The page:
Remarks added 25 Oct 03..Evaristo's play.... .....I have just visited Polkerris; there is no church there, and no graveyard - just a deconsecrated chapel. Is the story fictional, or is the gravestone elsewhere? Would be grateful for more information.

Written to Death, by Lesley Glaister (R4, 1415, 4 Dec 02) gave a vivid portrayal of odd goings-on in a writers' group. Ellen is recently widowed, and so joins a writing class to keep her mind occupied and to make new friends. A widower in the group soon becomes more interested in her than her writing, but he is pompous and self-opinionated. Her way of dealing with the situation is highly original, and is revealed as she reads her story to the others, a little each week. There is also a nice twist at the end. Sheila Donald played Ellen, Crawford Logan was the awful Hubert, and the director was Dave Bachelor.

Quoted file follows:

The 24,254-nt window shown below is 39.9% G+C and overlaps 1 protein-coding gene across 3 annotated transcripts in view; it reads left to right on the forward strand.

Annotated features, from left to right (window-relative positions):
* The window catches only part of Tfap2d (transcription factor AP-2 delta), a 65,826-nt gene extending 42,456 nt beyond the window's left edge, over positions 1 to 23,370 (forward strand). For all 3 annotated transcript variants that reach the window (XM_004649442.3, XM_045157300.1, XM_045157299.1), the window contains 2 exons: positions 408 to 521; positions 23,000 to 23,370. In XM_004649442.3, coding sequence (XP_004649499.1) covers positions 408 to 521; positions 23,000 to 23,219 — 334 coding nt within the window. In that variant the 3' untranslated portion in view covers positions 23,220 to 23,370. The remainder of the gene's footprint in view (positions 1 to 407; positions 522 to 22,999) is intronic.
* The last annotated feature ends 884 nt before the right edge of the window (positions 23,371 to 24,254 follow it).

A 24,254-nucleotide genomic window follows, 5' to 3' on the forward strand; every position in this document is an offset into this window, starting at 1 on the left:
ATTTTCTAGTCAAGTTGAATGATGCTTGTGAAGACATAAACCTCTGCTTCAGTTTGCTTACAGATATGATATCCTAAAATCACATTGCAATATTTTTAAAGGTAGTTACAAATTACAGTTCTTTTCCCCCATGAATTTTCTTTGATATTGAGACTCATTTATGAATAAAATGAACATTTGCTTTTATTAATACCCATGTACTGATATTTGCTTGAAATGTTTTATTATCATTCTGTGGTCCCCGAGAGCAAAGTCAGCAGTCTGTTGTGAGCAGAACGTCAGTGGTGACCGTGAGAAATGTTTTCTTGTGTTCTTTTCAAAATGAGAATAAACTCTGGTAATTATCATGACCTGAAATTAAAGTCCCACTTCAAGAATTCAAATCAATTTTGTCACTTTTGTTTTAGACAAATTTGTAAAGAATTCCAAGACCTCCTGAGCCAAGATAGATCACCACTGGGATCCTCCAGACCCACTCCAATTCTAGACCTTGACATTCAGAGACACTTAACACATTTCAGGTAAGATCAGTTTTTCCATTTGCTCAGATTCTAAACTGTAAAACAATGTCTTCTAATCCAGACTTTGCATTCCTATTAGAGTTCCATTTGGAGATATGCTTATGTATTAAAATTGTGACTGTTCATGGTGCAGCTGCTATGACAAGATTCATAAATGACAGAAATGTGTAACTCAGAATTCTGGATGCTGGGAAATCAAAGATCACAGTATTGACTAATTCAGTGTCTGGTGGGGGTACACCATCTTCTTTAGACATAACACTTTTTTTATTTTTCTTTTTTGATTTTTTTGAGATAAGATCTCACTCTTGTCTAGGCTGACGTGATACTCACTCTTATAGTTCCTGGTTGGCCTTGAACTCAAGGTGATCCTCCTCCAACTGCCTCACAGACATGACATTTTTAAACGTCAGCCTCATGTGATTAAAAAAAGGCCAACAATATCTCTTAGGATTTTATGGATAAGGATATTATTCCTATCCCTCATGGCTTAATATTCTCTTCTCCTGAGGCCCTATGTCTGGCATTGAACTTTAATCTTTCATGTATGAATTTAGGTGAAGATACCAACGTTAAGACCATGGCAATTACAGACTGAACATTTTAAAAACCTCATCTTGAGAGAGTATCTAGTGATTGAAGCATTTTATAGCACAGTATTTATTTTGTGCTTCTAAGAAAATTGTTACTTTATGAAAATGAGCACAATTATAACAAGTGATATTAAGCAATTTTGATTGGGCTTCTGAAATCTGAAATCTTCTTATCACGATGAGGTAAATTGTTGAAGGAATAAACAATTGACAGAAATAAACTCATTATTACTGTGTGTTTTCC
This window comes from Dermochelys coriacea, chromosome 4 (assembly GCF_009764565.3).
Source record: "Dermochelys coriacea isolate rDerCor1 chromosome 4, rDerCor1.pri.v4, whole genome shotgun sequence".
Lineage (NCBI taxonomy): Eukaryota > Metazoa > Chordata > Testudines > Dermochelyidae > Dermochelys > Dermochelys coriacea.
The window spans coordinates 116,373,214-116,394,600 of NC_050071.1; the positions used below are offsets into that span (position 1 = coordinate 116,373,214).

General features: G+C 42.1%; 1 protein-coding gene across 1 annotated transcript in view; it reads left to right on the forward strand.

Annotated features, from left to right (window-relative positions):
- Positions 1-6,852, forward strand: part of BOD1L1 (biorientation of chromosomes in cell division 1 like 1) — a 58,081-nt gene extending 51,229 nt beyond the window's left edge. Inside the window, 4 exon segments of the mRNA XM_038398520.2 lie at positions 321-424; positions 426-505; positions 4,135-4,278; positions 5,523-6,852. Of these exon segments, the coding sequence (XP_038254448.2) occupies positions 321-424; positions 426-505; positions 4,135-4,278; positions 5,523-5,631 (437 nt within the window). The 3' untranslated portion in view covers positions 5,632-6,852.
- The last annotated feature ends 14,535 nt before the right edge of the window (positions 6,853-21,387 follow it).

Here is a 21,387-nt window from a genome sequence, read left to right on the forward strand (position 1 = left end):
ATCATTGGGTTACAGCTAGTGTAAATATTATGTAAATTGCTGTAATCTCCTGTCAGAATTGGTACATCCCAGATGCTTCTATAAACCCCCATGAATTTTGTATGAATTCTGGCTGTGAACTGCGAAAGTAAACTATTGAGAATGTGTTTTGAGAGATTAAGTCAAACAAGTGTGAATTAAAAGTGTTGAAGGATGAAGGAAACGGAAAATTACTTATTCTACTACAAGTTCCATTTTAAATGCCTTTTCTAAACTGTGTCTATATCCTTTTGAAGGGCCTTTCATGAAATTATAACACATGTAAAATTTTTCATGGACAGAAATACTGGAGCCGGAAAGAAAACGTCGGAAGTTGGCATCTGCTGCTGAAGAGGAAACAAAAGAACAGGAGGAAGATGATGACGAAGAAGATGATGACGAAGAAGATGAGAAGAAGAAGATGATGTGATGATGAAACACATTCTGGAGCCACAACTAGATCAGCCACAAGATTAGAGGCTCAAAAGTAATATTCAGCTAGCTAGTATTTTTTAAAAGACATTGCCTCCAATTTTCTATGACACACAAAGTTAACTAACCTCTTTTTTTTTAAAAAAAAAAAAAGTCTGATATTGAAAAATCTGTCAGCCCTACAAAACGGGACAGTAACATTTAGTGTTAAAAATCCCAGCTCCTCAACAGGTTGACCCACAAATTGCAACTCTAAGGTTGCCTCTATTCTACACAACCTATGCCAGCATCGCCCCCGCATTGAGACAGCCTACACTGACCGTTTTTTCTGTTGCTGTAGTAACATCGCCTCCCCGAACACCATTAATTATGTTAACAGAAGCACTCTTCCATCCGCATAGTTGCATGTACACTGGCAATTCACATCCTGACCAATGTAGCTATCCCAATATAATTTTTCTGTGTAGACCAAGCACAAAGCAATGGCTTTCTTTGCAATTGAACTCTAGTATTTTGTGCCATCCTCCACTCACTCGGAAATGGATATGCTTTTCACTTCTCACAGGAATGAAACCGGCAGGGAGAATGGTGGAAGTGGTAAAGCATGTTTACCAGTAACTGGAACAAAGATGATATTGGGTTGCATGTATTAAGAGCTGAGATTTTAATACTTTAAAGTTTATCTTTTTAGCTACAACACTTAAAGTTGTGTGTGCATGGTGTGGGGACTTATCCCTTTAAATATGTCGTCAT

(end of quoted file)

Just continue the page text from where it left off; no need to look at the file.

A new comedy series, Alison and Maud, by Sue Limb (R4, beginning 1130, 13 Dec 02), has a cast which most writers can only dream about: Denise Coffey, Miriam Margolyes, Joss Ackland, Chris Emmett, Geoffrey Whitehead and Phyllida Nash; set in a guest house run by two sisters, neither of whom is well suited to it. Joss Ackland is the ageing father, perpetually stuck on a tricky crossword clue; Chris Emmett plays the anorak roles and the odd-job man; Geoffrey Whitehead is Bernard the accountant. In episode 2, Emmett the ornithologist has cornered Denise Coffey for six hours in a pub talking about certain birds having vermiculated plumage; Ackland is wandering around the house asking anyone he can find about the word for Spanish sausages - seven letters... "damned foreigners....coming over here inserting their sausages into our crosswords". The producer is Jonathan James-Moore.